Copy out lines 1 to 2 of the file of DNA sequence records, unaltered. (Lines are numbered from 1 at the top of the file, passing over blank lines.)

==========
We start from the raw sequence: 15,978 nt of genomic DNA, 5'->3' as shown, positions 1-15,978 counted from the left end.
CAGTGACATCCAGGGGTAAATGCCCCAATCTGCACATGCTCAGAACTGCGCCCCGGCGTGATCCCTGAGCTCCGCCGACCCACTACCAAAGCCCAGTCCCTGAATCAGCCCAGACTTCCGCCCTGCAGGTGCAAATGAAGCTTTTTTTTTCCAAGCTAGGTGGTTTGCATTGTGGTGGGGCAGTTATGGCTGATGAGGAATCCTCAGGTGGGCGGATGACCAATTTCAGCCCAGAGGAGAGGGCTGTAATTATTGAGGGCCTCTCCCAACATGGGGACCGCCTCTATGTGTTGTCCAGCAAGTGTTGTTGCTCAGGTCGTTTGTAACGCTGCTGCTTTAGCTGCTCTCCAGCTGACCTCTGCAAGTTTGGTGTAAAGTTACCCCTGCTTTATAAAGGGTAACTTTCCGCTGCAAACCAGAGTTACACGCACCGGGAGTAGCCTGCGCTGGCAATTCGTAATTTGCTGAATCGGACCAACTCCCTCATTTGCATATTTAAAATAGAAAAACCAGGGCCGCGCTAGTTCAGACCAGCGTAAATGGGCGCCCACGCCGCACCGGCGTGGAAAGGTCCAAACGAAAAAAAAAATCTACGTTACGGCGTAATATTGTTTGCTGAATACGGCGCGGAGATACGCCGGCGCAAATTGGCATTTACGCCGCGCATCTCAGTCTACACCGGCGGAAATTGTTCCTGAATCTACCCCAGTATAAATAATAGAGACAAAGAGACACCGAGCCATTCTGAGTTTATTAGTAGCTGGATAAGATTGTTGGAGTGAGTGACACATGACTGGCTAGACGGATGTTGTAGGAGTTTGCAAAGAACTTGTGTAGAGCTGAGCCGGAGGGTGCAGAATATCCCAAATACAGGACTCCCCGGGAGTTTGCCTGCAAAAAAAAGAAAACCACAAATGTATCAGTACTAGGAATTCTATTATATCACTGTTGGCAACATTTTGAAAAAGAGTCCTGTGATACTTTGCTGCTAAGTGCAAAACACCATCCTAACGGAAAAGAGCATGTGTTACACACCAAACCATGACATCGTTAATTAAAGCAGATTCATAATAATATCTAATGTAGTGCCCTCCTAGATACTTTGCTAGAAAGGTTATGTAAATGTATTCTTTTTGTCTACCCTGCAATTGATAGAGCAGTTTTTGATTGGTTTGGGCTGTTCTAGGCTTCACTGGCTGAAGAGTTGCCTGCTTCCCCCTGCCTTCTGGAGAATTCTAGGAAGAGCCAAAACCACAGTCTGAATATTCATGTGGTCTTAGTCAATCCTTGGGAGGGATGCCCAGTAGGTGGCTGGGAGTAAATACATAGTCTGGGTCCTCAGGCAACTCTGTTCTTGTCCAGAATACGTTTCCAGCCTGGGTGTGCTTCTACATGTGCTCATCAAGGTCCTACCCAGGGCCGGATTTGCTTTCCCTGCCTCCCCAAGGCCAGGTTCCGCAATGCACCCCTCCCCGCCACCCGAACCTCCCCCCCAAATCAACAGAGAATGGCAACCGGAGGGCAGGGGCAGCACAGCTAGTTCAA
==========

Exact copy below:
We start from the raw sequence: 15,978 nt of genomic DNA, 5'->3' as shown, positions 1-15,978 counted from the left end.
CAGTGACATCCAGGGGTAAATGCCCCAATCTGCACATGCTCAGAACTGCGCCCCGGCGTGATCCCTGAGCTCCGCCGACCCACTACCAAAGCCCAGTCCCTGAATCAGCCCAGACTTCCGCCCTGCAGGTGCAAATGAAGCTTTTTTTTTCCAAGCTAGGTGGTTTGCATTGTGGTGGGGCAGTTATGGCTGATGAGGAATCCTCAGGTGGGCGGATGACCAATTTCAGCCCAGAGGAGAGGGCTGTAATTATTGAGGGCCTCTCCCAACATGGGGACCGCCTCTATGTGTTGTCCAGCAAGTGTTGTTGCTCAGGTCGTTTGTAACGCTGCTGCTTTAGCTGCTCTCCAGCTGACCTCTGCAAGTTTGGTGTAAAGTTACCCCTGCTTTATAAAGGGTAACTTTCCGCTGCAAACCAGAGTTACACGCACCGGGAGTAGCCTGCGCTGGCAATTCGTAATTTGCTGAATCGGACCAACTCCCTCATTTGCATATTTAAAATAGAAAAACCAGGGCCGCGCTAGTTCAGACCAGCGTAAATGGGCGCCCACGCCGCACCGGCGTGGAAAGGTCCAAACGAAAAAAAAAATCTACGTTACGGCGTAATATTGTTTGCTGAATACGGCGCGGAGATACGCCGGCGCAAATTGGCATTTACGCCGCGCATCTCAGTCTACACCGGCGGAAATTGTTCCTGAATCTACCCCAGTATAAATAATAGAGACAAAGAGACACCGAGCCATTCTGAGTTTATTAGTAGCTGGATAAGATTGTTGGAGTGAGTGACACATGACTGGCTAGACGGATGTTGTAGGAGTTTGCAAAGAACTTGTGTAGAGCTGAGCCGGAGGGTGCAGAATATCCCAAATACAGGACTCCCCGGGAGTTTGCCTGCAAAAAAAAGAAAACCACAAATGTATCAGTACTAGGAATTCTATTATATCACTGTTGGCAACATTTTGAAAAAGAGTCCTGTGATACTTTGCTGCTAAGTGCAAAACACCATCCTAACGGAAAAGAGCATGTGTTACACACCAAACCATGACATCGTTAATTAAAGCAGATTCATAATAATATCTAATGTAGTGCCCTCCTAGATACTTTGCTAGAAAGGTTATGTAAATGTATTCTTTTTGTCTACCCTGCAATTGATAGAGCAGTTTTTGATTGGTTTGGGCTGTTCTAGGCTTCACTGGCTGAAGAGTTGCCTGCTTCCCCCTGCCTTCTGGAGAATTCTAGGAAGAGCCAAAACCACAGTCTGAATATTCATGTGGTCTTAGTCAATCCTTGGGAGGGATGCCCAGTAGGTGGCTGGGAGTAAATACATAGTCTGGGTCCTCAGGCAACTCTGTTCTTGTCCAGAATACGTTTCCAGCCTGGGTGTGCTTCTACATGTGCTCATCAAGGTCCTACCCAGGGCCGGATTTGCTTTCCCTGCCTCCCCAAGGCCAGGTTCCGCAATGCACCCCTCCCCGCCACCCGAACCTCCCCCCCAAATCAACAGAGAATGGCAACCGGAGGGCAGGGGCAGCACAGCTAGTTCAA